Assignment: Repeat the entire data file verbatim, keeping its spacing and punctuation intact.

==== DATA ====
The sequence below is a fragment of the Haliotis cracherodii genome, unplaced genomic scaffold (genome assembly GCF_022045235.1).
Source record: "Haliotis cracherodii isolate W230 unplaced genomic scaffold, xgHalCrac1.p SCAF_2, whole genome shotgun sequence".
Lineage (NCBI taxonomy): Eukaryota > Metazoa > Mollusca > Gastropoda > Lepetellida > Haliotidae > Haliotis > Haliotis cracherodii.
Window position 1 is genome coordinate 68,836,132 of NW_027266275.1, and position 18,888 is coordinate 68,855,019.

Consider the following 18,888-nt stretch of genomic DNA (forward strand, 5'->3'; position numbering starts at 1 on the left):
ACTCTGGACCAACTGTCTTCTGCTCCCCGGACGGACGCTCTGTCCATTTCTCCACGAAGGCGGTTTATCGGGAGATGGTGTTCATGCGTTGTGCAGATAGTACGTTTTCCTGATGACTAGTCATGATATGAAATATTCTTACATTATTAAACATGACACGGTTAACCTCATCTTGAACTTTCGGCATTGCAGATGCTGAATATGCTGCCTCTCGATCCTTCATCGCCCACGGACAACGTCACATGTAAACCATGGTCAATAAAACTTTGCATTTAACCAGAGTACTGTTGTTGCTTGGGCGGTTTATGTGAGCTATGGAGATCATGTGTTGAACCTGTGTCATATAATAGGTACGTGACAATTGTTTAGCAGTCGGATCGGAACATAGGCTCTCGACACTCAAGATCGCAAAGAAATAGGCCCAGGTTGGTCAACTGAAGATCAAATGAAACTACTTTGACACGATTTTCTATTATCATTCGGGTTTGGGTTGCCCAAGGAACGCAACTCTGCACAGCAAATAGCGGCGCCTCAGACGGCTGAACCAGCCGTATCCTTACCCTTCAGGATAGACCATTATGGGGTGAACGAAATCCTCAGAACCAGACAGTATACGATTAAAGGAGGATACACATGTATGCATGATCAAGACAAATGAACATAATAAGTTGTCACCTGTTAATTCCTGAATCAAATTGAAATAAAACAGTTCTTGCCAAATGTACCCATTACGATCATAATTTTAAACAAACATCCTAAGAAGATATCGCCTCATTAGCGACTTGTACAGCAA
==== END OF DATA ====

The sequence below is a fragment of the Haliotis cracherodii genome, unplaced genomic scaffold (genome assembly GCF_022045235.1).
Source record: "Haliotis cracherodii isolate W230 unplaced genomic scaffold, xgHalCrac1.p SCAF_2, whole genome shotgun sequence".
Lineage (NCBI taxonomy): Eukaryota > Metazoa > Mollusca > Gastropoda > Lepetellida > Haliotidae > Haliotis > Haliotis cracherodii.
Window position 1 is genome coordinate 68,836,132 of NW_027266275.1, and position 18,888 is coordinate 68,855,019.

Consider the following 18,888-nt stretch of genomic DNA (forward strand, 5'->3'; position numbering starts at 1 on the left):
ACTCTGGACCAACTGTCTTCTGCTCCCCGGACGGACGCTCTGTCCATTTCTCCACGAAGGCGGTTTATCGGGAGATGGTGTTCATGCGTTGTGCAGATAGTACGTTTTCCTGATGACTAGTCATGATATGAAATATTCTTACATTATTAAACATGACACGGTTAACCTCATCTTGAACTTTCGGCATTGCAGATGCTGAATATGCTGCCTCTCGATCCTTCATCGCCCACGGACAACGTCACATGTAAACCATGGTCAATAAAACTTTGCATTTAACCAGAGTACTGTTGTTGCTTGGGCGGTTTATGTGAGCTATGGAGATCATGTGTTGAACCTGTGTCATATAATAGGTACGTGACAATTGTTTAGCAGTCGGATCGGAACATAGGCTCTCGACACTCAAGATCGCAAAGAAATAGGCCCAGGTTGGTCAACTGAAGATCAAATGAAACTACTTTGACACGATTTTCTATTATCATTCGGGTTTGGGTTGCCCAAGGAACGCAACTCTGCACAGCAAATAGCGGCGCCTCAGACGGCTGAACCAGCCGTATCCTTACCCTTCAGGATAGACCATTATGGGGTGAACGAAATCCTCAGAACCAGACAGTATACGATTAAAGGAGGATACACATGTATGCATGATCAAGACAAATGAACATAATAAGTTGTCACCTGTTAATTCCTGAATCAAATTGAAATAAAACAGTTCTTGCCAAATGTACCCATTACGATCATAATTTTAAACAAACATCCTAAGAAGATATCGCCTCATTAGCGACTTGTACAGCAA